Some smaller Olmec masks were worn around the neck as a pendant. It may have provided the wearer with a new identity as an ancestor or deity – perhaps as the Olmec rain god. The distinctive toothless, down-turned mouth and infant-like face are typical of Olmec art. The ears are perforated and the mask may have originally been decorated with piercings.
The Olmecs lived in the low-lying Gulf Coast area of what is now Mexico in about 1200-400 B.C. at sites such as San Lorenzo, Tres Zapotes, Laguna de los Cerros and La Venta.
These and the other Olmec centres were well planned and included many of the features that would be associated with later civilisation in Central America including the Mexica (Aztecs) and Maya. Alongside impressive public spaces and large platform mounds made of earth, there is evidence of a ceremonial ball game and complex astrological calendars.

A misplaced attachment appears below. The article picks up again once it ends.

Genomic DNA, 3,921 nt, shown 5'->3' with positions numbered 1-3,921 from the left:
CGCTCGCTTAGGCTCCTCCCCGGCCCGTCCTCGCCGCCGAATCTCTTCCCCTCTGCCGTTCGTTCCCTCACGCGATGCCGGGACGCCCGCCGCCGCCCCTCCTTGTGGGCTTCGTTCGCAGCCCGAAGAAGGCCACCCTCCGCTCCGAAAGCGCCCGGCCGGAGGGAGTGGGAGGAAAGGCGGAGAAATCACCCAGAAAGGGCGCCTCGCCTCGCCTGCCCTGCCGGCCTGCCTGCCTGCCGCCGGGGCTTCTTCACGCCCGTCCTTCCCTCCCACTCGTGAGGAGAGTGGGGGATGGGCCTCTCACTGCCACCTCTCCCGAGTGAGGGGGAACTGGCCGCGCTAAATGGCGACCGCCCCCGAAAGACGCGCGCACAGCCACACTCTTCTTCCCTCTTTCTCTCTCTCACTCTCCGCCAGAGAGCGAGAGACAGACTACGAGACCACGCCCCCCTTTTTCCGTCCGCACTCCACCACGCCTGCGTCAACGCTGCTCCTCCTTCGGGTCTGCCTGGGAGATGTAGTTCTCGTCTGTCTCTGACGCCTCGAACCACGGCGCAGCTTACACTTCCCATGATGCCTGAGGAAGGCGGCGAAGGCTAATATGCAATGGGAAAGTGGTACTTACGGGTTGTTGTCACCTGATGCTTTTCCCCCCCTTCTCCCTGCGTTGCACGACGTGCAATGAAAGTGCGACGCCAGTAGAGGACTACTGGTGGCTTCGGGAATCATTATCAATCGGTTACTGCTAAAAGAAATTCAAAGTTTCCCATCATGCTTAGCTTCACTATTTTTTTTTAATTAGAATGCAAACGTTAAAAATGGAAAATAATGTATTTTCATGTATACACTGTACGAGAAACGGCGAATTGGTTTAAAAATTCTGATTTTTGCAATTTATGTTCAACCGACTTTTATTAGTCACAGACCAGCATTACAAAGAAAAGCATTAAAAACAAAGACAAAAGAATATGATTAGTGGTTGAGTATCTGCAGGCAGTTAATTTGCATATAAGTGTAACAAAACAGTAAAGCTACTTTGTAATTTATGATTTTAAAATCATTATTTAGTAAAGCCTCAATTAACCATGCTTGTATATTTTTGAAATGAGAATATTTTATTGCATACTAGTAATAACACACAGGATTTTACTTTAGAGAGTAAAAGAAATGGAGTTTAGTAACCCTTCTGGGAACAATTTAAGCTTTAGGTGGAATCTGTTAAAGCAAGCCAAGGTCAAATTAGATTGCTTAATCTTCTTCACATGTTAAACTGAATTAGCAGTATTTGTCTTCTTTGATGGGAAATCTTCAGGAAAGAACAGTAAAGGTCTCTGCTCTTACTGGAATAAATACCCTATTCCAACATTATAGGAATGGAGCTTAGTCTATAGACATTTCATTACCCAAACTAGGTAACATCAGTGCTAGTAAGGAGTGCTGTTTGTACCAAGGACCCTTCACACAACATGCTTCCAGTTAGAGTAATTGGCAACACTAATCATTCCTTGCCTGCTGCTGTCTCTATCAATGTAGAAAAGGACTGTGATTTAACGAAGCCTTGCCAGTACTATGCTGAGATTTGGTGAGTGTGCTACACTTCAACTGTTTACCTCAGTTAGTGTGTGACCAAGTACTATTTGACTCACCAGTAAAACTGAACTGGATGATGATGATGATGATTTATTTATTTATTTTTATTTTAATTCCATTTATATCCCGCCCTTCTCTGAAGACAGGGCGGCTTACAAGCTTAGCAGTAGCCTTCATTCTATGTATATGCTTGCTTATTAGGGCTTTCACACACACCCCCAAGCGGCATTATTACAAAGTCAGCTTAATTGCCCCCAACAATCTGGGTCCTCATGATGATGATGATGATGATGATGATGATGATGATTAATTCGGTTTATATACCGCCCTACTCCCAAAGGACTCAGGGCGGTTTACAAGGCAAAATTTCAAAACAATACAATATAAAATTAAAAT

Olmec art is very distinctive and clearly reflects their religion. Jaguars feature prominently because the Olmecs believed that, in the distant past, a union between a woman and a jaguar produced an earlier race of were-jaguars.
The Olmecs worked mainly in stone and particularly favoured jade, or greenstone, which they believed had distinctive properties linked with fertility and procreation. These sought-after materials were brought into the region through long-distance trade networks.
CONDITION: Overall condition is very good. Obvious wear marks on the surface of the stone. The item is described to the best of our knowledge. Please refer to the pictures and email with any questions.